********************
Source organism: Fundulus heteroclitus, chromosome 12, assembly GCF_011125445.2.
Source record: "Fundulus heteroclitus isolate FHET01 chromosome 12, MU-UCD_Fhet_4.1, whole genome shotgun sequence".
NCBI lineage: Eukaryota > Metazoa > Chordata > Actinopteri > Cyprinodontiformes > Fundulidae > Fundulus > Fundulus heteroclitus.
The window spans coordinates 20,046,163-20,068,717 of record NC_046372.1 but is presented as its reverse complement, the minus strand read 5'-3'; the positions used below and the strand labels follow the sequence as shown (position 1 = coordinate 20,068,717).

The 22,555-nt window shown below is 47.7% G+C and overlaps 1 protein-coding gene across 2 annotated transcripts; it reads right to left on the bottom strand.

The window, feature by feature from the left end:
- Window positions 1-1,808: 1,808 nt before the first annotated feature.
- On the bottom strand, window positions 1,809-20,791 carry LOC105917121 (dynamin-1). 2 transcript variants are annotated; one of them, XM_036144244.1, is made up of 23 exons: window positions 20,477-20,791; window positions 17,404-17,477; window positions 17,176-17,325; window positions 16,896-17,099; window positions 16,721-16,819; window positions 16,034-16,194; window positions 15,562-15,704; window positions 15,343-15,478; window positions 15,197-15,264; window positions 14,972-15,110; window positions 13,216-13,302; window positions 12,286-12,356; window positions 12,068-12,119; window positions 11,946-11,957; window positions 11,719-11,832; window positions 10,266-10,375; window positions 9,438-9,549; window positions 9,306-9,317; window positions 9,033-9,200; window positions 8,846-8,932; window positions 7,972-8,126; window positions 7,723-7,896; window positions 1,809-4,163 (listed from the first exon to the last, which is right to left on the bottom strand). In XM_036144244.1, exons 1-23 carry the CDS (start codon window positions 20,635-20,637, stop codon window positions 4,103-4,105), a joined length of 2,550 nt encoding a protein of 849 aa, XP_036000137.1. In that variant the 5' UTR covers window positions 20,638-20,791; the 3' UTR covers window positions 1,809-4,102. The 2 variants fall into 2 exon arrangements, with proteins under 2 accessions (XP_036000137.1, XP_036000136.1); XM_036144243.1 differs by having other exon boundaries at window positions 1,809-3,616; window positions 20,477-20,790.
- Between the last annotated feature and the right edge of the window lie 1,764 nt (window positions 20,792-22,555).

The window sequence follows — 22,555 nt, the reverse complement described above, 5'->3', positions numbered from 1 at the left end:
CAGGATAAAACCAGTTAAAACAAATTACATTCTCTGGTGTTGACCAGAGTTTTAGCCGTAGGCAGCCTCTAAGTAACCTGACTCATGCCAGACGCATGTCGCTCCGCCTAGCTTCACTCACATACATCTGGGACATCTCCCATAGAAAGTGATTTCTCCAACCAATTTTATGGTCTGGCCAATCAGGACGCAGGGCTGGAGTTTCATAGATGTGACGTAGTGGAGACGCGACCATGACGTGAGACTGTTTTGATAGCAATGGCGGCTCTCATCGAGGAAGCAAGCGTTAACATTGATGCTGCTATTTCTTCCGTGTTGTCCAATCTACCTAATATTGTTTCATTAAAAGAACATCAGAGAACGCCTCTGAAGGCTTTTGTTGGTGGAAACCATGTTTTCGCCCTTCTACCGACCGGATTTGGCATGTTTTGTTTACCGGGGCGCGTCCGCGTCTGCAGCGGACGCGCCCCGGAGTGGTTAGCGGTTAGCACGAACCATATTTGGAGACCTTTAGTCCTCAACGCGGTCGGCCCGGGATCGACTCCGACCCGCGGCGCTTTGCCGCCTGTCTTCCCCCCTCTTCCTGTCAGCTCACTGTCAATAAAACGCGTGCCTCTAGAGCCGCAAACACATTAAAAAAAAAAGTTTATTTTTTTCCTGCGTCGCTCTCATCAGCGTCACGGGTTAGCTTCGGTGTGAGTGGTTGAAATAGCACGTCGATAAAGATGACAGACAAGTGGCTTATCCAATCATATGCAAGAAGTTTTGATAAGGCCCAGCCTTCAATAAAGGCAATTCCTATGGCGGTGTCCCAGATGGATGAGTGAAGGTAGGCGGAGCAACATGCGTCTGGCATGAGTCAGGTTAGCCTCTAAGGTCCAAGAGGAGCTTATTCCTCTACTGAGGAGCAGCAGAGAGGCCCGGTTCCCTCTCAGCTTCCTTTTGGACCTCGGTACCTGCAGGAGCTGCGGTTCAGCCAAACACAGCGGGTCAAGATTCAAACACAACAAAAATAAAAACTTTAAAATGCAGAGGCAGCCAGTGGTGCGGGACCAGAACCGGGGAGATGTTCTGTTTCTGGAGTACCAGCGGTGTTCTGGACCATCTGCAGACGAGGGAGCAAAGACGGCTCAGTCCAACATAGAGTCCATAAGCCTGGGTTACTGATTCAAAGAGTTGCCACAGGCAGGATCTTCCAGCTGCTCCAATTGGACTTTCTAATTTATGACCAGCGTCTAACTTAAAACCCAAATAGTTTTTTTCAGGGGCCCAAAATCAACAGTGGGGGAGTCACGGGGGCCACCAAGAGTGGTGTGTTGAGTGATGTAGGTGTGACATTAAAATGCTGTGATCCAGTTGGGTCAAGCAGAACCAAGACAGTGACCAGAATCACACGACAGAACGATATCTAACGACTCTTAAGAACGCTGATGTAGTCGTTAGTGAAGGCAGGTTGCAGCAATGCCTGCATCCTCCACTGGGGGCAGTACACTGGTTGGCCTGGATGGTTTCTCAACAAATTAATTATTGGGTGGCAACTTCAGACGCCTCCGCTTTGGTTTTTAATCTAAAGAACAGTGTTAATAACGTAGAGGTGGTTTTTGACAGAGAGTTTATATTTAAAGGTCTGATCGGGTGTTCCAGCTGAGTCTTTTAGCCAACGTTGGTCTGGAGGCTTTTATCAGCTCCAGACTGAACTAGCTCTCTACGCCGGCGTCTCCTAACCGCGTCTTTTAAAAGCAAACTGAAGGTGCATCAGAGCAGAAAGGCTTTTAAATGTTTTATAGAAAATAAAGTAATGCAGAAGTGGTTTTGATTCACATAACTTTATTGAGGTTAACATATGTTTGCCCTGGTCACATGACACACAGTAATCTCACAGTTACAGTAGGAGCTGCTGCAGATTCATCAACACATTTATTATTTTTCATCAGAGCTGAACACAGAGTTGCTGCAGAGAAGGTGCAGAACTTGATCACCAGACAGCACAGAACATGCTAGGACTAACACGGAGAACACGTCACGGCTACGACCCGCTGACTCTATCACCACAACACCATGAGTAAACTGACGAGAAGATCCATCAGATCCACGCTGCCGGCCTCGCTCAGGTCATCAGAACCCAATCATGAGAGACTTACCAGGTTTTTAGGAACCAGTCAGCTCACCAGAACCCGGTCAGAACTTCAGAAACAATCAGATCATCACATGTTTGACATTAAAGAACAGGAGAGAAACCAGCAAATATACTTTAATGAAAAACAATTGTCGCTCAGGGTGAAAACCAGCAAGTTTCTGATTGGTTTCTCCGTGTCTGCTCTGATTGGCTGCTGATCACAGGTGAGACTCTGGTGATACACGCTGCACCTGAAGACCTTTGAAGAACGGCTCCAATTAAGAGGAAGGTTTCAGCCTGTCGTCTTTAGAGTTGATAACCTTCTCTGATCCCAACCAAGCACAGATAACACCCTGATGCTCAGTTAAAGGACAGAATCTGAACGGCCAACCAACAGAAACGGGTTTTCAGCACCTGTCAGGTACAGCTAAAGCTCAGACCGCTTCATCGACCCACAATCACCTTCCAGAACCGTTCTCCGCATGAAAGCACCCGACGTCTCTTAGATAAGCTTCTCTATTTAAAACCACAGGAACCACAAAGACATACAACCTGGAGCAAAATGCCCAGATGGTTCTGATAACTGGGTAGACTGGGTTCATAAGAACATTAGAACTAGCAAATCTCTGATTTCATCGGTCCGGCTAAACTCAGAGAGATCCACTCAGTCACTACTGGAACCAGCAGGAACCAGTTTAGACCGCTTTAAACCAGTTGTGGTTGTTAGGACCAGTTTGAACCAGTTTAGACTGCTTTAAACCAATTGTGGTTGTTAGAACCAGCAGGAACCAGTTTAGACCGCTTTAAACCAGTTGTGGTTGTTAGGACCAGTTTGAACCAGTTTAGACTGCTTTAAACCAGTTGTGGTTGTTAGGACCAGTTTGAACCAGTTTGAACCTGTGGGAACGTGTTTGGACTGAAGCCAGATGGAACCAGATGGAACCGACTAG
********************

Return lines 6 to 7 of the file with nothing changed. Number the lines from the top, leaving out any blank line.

The window, feature by feature from the left end:
- Window positions 1-1,808: 1,808 nt before the first annotated feature.